There have been some hints, just slight ones, that there might be some light between Rice’s position and Israel’s, concerning the re-opening of the Rafah crossing between Gaza and Egypt, but that is not totally clear.

It was Rice herself who stayed up all night in November 2005 — it was even her birthday, she said — to get an agreement on opening this crossing, following Israel’s unilateral September 2005 “Disengagement” from Gaza. The formula had Palestinians running the show on their side of the crossing — but under Israeli real-time “supervision” via video link from some control booth near the Kerem Shalom crossing, perhaps some 15-20 minutes real travel time away.

Now, of course, there is a Palestinian split — and Hamas in Gaza wants to be a part of this deal. The Palestinian leadership in Ramallah, particularly President Mahmoud Abbas, objects, though Hamas says it would not mind some sort of “power-sharing” arrangement. What Hamas objects to is any Israeli role in a re-opened Rafah.

Egypt’s Intelligence Chief Omar Suleiman, who has been very involved — and who would have to sign on to any revised deal — just cancelled a proposed trip to Israel next week to discuss this, and the release of IDF Corporal Gilad Shalit, who was seized from near the Kerem Shalom crossing in June 2006, and who is still being held somewhere in Gaza. Israeli officials told Israeli newspapers that they believed Suleiman had cancelled his trip because of all the build-up toward an all-out Israeli re-invasion of Gaza.

Suleiman will, however, participate in a meeting with Rice in Egypt (Tuesday?)…

While the U.S. is firmly condemnatory of the Palestinian “projectile” attacks (Qassams, Katyushas, and mortars), they have also been warning Israel to consider carefully the consequences of its actions, and to keep the humanitarian situation in Gaza in mind.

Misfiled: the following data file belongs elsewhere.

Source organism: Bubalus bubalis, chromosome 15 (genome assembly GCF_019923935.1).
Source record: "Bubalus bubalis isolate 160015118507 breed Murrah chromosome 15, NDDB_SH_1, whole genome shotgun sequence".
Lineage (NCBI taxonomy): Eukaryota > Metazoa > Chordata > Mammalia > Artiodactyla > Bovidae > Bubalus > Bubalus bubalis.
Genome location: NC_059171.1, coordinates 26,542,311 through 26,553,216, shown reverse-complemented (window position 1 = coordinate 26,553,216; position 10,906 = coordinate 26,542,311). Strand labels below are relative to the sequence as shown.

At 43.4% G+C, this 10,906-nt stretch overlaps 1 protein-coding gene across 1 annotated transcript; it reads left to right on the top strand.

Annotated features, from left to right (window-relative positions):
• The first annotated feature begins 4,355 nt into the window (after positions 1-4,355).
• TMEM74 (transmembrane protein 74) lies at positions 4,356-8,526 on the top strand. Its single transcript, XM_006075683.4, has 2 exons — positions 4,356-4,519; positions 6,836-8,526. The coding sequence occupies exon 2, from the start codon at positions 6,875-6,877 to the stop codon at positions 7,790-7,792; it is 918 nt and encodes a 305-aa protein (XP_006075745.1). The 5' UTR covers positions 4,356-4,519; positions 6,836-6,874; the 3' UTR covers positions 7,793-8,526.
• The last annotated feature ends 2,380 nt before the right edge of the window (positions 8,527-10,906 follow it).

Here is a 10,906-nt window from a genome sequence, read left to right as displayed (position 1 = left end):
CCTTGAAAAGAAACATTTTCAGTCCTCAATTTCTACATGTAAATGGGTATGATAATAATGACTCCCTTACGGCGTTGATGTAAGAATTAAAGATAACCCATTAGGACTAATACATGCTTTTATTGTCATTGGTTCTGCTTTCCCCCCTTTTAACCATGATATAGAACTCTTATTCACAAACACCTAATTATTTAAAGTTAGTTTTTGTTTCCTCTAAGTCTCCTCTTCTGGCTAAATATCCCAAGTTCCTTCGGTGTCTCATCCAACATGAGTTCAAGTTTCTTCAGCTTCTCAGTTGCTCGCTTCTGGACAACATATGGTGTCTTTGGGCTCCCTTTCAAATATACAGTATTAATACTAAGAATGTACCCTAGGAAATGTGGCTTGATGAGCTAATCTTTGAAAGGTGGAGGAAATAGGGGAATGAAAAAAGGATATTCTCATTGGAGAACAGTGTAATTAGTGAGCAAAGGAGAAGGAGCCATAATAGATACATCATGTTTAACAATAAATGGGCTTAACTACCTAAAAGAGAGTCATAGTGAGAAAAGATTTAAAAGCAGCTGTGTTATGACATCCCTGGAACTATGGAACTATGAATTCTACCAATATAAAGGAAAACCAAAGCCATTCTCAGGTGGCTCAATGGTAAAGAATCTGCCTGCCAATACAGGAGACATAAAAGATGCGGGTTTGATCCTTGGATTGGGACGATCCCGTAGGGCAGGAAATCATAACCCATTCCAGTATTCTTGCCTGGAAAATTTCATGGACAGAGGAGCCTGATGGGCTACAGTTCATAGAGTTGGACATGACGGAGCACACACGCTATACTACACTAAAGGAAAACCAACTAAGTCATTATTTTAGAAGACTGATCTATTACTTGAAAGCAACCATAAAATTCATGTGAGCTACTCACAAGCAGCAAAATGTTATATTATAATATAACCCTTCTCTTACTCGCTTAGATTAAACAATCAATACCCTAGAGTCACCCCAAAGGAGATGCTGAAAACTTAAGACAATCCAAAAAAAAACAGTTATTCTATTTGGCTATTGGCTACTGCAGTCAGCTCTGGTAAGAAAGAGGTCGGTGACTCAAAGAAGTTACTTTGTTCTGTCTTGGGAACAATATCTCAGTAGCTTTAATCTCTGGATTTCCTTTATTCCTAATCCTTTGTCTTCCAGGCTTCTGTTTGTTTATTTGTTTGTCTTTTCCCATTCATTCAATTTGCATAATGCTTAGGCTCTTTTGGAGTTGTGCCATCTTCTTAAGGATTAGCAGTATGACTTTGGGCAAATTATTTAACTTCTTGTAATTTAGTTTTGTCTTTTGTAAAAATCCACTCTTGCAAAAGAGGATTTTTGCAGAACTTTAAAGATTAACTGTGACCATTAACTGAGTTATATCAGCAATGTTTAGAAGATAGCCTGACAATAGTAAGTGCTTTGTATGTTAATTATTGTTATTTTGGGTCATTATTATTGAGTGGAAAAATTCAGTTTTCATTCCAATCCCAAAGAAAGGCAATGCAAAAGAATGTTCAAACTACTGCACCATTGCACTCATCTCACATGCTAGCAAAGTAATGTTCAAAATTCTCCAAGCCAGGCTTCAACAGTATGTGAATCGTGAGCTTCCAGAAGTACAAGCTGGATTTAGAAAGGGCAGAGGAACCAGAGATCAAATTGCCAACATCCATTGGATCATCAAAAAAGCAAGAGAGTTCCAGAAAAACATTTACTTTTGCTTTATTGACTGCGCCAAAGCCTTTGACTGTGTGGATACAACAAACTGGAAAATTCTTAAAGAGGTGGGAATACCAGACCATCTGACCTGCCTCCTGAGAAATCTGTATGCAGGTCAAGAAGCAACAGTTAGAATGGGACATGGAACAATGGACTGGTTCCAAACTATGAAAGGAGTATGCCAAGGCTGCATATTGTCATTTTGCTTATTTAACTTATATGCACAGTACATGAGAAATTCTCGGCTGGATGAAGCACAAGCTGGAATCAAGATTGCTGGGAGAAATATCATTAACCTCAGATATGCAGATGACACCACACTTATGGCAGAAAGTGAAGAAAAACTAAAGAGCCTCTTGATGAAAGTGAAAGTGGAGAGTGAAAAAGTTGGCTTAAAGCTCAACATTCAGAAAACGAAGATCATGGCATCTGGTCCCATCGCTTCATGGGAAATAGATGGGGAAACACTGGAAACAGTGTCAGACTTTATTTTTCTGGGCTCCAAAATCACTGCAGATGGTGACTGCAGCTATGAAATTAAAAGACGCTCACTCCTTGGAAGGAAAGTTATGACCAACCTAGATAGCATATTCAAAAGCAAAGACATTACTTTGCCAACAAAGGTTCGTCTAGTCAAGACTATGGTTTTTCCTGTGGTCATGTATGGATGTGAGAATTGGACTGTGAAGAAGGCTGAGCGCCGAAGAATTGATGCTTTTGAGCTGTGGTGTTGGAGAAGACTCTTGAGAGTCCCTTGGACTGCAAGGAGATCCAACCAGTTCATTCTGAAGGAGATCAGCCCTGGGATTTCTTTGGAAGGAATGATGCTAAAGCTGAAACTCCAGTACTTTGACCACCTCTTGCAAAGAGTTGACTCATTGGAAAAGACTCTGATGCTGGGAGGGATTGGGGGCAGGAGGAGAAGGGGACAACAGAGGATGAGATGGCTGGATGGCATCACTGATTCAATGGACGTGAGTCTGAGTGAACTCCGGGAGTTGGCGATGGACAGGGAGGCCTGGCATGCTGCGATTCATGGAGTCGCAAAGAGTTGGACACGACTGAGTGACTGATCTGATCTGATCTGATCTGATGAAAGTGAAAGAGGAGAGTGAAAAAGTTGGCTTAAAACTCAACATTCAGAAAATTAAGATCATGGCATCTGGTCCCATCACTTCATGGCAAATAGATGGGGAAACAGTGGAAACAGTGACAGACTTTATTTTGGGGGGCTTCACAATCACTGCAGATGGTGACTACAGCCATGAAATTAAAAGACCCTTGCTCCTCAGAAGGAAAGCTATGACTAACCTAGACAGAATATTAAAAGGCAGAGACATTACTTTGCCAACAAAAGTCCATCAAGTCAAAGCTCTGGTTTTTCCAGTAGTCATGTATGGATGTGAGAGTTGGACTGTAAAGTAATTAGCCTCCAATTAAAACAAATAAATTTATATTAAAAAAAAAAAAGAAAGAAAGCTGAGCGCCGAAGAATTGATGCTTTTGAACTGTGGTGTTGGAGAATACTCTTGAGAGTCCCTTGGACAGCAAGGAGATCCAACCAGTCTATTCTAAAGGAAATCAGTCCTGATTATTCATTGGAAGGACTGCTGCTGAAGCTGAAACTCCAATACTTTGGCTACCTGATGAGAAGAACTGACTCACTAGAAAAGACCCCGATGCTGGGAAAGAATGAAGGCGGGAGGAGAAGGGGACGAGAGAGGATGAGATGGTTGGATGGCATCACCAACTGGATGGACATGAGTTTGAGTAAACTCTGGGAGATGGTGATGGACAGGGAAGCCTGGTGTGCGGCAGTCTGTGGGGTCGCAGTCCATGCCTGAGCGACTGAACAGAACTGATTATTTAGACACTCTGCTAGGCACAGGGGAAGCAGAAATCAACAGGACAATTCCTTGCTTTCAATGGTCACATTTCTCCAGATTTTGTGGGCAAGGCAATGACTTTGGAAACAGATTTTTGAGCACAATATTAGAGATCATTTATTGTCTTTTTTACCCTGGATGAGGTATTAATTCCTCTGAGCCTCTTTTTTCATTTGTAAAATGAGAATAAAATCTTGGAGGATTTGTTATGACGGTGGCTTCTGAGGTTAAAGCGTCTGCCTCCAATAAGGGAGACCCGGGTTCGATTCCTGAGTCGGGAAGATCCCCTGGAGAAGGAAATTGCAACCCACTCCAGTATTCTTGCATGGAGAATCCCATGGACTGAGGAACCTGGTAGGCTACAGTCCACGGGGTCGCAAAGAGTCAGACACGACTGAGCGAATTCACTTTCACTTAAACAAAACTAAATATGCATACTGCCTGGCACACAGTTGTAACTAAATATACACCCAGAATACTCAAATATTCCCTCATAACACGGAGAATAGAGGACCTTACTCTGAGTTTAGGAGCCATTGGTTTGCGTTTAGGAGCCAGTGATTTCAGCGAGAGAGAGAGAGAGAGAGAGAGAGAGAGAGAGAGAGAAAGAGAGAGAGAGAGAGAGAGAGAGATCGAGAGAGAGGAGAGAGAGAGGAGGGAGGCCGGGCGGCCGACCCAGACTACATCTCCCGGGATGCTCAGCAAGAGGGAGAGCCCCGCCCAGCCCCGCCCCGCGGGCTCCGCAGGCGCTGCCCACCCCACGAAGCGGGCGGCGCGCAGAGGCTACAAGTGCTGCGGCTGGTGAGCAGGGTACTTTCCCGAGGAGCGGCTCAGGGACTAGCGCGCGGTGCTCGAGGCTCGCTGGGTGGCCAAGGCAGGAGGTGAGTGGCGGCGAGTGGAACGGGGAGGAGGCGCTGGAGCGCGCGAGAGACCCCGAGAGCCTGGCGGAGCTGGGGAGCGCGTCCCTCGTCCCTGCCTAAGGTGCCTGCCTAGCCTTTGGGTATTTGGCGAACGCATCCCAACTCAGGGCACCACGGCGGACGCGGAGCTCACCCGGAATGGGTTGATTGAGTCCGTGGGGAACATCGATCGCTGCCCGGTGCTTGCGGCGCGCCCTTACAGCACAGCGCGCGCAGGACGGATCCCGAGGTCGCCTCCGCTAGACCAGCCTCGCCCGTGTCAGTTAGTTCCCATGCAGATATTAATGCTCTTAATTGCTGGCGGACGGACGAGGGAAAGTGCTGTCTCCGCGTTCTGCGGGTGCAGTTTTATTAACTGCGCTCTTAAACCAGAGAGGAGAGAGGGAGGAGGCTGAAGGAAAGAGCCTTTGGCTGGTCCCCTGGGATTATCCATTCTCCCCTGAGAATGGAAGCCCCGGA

I wonder if, perhaps, Rice herself might cancel her visit to Jerusalem (and Ramallah), if the present Israeli-Gaza fighting continues and escalates.

Rice says a settlement is a settlement — whether in West Bank or East Jerusalem

The Jerusalem Post has reported that “US Secretary of State Condoleezza Rice told The Jerusalem Post on Monday that the US does not consider it legitimate for Israel to build homes in some neighborhoods of the capital which are located beyond the Green Line. In a conversation held in the ornate antechamber of her office, she went further than US officials have previously gone toward clarifying her government’s position on the matter. Her remarks set the stage for a confrontation over the issue when Rice and US President George W. Bush visit Israel this week and try to move the peace process forward. Israel, which annexed east Jerusalem after the 1967 war, does not equate the capital’s Jewish neighborhoods over the Green Line with the settlements located in the West Bank. As such, it does not believe that construction there is bound by its obligation under the road map peace plan, which calls for a freeze of all settlement activity. But Rice on Monday clarified that the US believes that portions of east Jerusalem are considered to be ‘settlements’ and that Israel must stop building there as part of its commitment to implement the first phase of the road map.
Rice said ‘the United States doesn’t make a distinction’ between settlement activity in east Jerusalem and the West Bank and that the road map obligations are on ‘settlement activity generally’. She was speaking during an interview conducted by the Post and Ynet ahead of her departure for the region. Rice referred specifically to Jerusalem’s Har Homa enclave as one such proscribed neighborhood. “Har Homa is a settlement the United States has opposed from the very beginning,” she said in response to a question from the Post. She didn’t, however, clarify whether other Jerusalem neighborhoods over the Green Line, such as Gilo and Ramot, were also settlements in the eyes of the United States when asked. ‘The important point here is that we need to have an agreement so that we can stop having this discussion about what belongs to Israel and what doesn’t’, she said in response’.”